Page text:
The CVE-2020-5135 stack-based buffer overflow security vulnerability is trivial to exploit, without logging in.
A critical security bug in the SonicWall VPN portal can be used to crash the device and prevent users from connecting to corporate resources. It could also open the door to remote code execution (RCE), researchers said.
The flaw (CVE-2020-5135) is a stack-based buffer overflow in the SonicWall Network Security Appliance (NSA). According to the researchers at Tripwire who discovered it, the flaw exists within the HTTP/HTTPS service used for product management and SSL VPN remote access.
An unskilled attacker could trigger a persistent denial-of-service condition using an unauthenticated HTTP request involving a custom protocol handler, wrote Craig Young, a computer security researcher with Tripwire’s Vulnerability and Exposures Research Team (VERT), in a Tuesday analysis. But the damage could go further.
“VPN bugs are tremendously dangerous for a bunch of reasons,” he told Threatpost. “These systems expose entry points into sensitive networks and there is very little in the way of security introspection tools for system admins to recognize when a breach has occurred. Attackers can breach a VPN and then spend months mapping out a target network before deploying ransomware or making extortion demands.”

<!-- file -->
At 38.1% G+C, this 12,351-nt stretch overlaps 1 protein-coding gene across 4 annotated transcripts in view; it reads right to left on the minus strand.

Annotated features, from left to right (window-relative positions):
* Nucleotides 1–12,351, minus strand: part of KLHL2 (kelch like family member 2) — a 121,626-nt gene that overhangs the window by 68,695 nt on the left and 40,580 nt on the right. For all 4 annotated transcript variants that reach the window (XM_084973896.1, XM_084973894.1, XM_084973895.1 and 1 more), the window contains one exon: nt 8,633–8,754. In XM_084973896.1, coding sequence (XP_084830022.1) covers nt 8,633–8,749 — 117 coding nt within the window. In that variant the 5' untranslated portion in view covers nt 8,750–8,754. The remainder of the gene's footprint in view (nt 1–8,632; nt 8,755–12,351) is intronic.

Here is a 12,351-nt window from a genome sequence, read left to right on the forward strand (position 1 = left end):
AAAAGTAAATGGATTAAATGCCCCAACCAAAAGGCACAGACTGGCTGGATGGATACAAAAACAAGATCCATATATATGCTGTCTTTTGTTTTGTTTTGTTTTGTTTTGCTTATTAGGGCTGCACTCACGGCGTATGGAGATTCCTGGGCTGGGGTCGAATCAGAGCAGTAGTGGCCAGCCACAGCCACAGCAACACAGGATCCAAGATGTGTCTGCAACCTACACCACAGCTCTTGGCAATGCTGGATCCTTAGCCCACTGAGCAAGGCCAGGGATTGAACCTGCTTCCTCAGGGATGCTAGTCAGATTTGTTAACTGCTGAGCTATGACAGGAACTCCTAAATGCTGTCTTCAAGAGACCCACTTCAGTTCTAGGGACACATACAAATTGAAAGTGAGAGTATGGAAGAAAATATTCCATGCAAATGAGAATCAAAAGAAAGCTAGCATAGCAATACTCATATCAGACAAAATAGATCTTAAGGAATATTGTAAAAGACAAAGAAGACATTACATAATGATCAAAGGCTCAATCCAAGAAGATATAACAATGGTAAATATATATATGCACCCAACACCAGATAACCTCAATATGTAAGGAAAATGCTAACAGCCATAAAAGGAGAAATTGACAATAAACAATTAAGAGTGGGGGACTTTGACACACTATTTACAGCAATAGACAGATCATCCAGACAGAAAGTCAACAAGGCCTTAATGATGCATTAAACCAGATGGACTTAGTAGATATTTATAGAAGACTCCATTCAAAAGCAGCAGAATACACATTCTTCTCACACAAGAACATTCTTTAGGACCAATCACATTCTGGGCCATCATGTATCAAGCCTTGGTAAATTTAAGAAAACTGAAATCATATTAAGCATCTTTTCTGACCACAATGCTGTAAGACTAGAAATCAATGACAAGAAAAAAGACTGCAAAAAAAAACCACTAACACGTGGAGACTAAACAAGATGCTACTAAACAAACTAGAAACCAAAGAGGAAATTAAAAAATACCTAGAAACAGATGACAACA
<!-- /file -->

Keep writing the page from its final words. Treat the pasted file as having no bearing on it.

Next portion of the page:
Adding insult to injury, this particular flaw exists in a pre-authentication routine, and within a component (SSL VPN) which is typically exposed to the public internet.
“The most notable aspect of this vulnerability is that the VPN portal can be exploited without knowing a username or password,” Young told Threatpost. “It is trivial to force a system to reboot…An attacker can simply send crafted requests to the SonicWALL HTTP(S) service and trigger memory corruption.”
However, he added that a code-execution attack does require a bit more work.
“Tripwire VERT has also confirmed the ability to divert execution flow through stack corruption, indicating that a code-execution exploit is likely feasible,” he wrote, adding in an interview that an attacker would need to also leverage an information leak and a bit of analysis to pull it off.
That said, “If someone takes the time to prepare RCE payloads, they could likely create a sizeable botnet through a worm,” he said.
There’s no sign of exploitation so far, Young said, but a Shodan search for the affected HTTP server banner indicated 795,357 vulnerable hosts as of Tuesday.
SonicWall has issued a patch; SSL VPN portals may be disconnected from the internet as a temporary mitigation before the patch is applied.
The following versions are vulnerable: SonicOS 184.108.40.206-79n and earlier; SonicOS 220.127.116.11-4n and earlier; SonicOS 18.104.22.168-93o and earlier; SonicOSv 22.214.171.124-44v-21-794 and earlier; and SonicOS 126.96.36.199-1.
“Organizations exposing VPN portals to the web should not consider these systems as impenetrable fortresses,” Young told Threatpost. “If the last 18 months has shown anything, it is that enterprise VPN firewalls can be just as insecure as a cheap home router. It is crucial to employ a tiered security model to recognize and respond to unauthorized activity.”